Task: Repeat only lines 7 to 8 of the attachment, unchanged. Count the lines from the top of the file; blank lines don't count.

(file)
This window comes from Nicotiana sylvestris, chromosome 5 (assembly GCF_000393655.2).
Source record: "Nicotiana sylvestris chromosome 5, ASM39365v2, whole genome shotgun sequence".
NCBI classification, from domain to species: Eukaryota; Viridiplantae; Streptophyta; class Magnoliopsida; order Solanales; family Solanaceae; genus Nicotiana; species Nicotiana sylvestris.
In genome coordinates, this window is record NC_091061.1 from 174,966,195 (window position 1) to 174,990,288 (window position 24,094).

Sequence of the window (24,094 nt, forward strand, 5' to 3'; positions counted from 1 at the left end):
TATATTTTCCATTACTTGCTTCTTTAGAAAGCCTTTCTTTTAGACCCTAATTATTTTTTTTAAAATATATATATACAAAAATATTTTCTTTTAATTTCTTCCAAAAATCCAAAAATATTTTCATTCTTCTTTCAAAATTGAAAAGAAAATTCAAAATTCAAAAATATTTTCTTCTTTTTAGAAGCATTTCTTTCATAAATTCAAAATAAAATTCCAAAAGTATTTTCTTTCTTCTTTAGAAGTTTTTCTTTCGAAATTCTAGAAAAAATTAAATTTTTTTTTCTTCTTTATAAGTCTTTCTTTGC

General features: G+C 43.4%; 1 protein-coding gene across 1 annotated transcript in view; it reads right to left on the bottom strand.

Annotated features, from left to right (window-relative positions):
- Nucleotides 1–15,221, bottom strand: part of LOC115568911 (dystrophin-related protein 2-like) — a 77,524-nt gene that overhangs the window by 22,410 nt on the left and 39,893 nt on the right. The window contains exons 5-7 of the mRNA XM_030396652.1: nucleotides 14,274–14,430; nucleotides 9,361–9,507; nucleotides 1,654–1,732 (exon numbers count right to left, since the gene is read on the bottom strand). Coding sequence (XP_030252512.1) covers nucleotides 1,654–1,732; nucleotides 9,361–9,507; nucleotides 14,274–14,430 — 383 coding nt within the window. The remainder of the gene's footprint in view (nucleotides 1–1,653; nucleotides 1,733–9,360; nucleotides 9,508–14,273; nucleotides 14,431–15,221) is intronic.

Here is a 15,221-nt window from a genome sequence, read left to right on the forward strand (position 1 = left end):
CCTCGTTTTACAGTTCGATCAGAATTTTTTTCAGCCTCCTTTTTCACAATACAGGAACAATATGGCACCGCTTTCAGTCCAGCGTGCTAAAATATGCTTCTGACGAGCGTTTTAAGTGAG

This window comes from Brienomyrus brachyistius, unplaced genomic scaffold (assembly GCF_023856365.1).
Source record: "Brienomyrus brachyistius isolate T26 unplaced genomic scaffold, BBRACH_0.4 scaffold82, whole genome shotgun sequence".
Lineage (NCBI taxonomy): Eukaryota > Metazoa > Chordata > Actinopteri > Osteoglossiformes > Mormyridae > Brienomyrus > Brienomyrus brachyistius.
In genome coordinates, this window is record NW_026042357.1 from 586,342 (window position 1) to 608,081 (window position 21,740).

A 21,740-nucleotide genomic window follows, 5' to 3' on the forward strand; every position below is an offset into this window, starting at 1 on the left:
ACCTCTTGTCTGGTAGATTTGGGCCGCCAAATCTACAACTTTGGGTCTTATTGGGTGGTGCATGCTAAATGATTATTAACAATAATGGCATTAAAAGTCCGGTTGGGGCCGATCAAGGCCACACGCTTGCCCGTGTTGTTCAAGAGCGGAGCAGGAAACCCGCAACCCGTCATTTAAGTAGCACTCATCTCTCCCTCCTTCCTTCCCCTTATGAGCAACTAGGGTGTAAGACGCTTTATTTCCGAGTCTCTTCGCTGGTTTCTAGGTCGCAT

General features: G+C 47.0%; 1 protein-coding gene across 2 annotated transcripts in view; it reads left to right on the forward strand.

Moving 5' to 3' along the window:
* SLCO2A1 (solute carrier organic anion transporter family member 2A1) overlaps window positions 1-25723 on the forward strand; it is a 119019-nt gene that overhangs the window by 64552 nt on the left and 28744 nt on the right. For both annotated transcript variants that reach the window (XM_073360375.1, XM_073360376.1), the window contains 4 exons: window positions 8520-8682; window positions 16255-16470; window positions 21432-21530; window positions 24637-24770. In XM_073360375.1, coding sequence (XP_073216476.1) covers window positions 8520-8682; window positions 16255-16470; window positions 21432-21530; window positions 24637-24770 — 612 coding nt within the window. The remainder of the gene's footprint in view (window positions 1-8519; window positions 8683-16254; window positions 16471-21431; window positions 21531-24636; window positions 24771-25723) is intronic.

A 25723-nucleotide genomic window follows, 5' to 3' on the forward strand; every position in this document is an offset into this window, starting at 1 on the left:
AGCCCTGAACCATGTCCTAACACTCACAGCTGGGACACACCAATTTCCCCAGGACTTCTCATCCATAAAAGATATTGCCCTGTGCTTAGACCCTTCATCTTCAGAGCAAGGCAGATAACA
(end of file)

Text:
General features: G+C 43.4%; 1 protein-coding gene across 1 annotated transcript in view; it reads right to left on the bottom strand.

Annotated features, from left to right (window-relative positions):